The Criterion Collection has new Blu-rays hitting the market every month, with pristine transfers and tons of bonus features. This review of two new Blu-rays features two legendary directors from across the pond.
In 1950, French maestro Jean Cocteau didn’t have access to CGI special effects to create the surreal visuals that make Orpheus such a dreamlike treat. He accomplished this unsettling atmosphere instead by pure imagination, featuring creative workarounds that make the setting of his movie even more bizarre. (It doesn’t hurt that these images are juxtaposed with those of complete normalcy.)
A Princess draped in all black who may or may not be the Angel of Death suddenly turns white when enraged. A mirror turns to water and becomes a portal into a purgatory between life and death that can be walked through. The world outside a car suddenly is a reverse (negative) image. People momentarily lose touch with gravity or arise from death.
You can see some of these simple yet otherworldly effects in the video below.
The myth of Orpheus retold in the midst of Left Bank poets is an odd one. Orpheus (a stoic Jean Marais) the poet is the equivalent of a modern rock star. But rather than focusing on he and his wife Eurydice (Marie Déa) whose special banishment is the plot device that most re-tellings revolve around, Cocteau instead points his camera at the obsession Orpheus has for His Death (an entrancing Maria Casarès).
Pretentious? Certainly. But Orpheus is full of the joy of filmmaking and there is a fairly coherent light through all the madness. It may seem to illuminate man’s obsessions and idol worship in a cautionary way, but Cocteau himself is also embracing those very ideas with his film.
Some of the extras on this Blu-ray are even pricklier than the film itself (and a 1984 documentary is dated as hell), but the video interview with assistant director Claude Pinoteau discusses some of the film’s best the camera tricks in fascinating detail.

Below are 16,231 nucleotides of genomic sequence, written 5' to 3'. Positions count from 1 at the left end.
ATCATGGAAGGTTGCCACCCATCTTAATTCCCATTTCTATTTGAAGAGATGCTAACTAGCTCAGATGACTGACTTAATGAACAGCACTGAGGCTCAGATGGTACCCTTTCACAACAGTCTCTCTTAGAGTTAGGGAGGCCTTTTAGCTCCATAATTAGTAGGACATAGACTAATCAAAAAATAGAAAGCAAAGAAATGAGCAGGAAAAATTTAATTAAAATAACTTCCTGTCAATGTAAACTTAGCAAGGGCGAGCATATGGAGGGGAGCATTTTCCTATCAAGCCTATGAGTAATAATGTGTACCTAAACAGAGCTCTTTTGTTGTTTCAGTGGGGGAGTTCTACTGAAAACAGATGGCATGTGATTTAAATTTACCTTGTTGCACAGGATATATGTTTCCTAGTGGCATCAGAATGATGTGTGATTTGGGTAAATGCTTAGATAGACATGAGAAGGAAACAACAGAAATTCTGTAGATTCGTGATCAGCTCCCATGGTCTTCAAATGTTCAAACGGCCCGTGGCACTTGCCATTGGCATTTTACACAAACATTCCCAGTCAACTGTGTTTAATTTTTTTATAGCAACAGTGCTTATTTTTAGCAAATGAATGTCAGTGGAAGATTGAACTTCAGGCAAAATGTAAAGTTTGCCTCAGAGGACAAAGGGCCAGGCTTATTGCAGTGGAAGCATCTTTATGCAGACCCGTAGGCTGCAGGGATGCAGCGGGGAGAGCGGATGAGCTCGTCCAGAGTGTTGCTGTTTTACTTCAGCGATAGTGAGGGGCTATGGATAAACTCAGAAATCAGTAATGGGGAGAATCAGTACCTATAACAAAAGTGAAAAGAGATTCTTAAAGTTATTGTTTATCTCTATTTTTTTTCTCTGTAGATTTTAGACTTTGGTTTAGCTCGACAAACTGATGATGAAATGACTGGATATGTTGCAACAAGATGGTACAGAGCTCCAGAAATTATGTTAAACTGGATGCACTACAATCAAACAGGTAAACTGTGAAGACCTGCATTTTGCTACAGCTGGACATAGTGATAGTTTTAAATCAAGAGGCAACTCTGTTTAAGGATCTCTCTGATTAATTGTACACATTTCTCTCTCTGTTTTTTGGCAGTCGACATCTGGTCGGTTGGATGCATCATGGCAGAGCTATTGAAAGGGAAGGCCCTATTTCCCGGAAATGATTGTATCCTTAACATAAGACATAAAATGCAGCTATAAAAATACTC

An early film by Roman Polanski, Cul-De-Sac at first glance would seem like a bit of a departure for a director known up to then for his 1965 horror movie Replusion and his 1962 thriller Knife in the Water.
Although, if you think about it, Cul-De-Sac has the same kind of threatening sexual tension that made Knife so intense and hard to watch sometimes and its theme of alienation is one that also runs deep throughout Replusion.
It’s just that in Cul-De-Sac, Polanski isn’t afraid to play up the tension for the purposes of broad comedy.
A mismatched and distant couple played by Donald Pleasence and Françoise Dorléac encounter a hard-charging American gangster (Lionel Stander) at their hilltop castle on an island in the north of England.
The dynamic changes abruptly as all kinds of sexual games are played and hidden desires bubble to the surface. What I was struck by on first viewing was how impossible it was to predict where it was headed at any given moment.
Polanski uses all kinds of off-kilter angles an close-ups and his actors are absolutely fearless. The pacing is a little off, as there are stretches where it gets a little long, but Cul-De-Sac upends convention at every turn and that s pretty thrilling.
The extras on the disc include a making-of documentary from 2003 and a 1967 TV interview with Polanski. Its pretty Spartan compared to some other Criterion releases, but we should just be happy that the rarely seen film is available digitally now at all.
Here’s Criterion’s “Three Reasons” video series exploring Cul-De-Sac, and it should give you an idea of the strange tone of the film: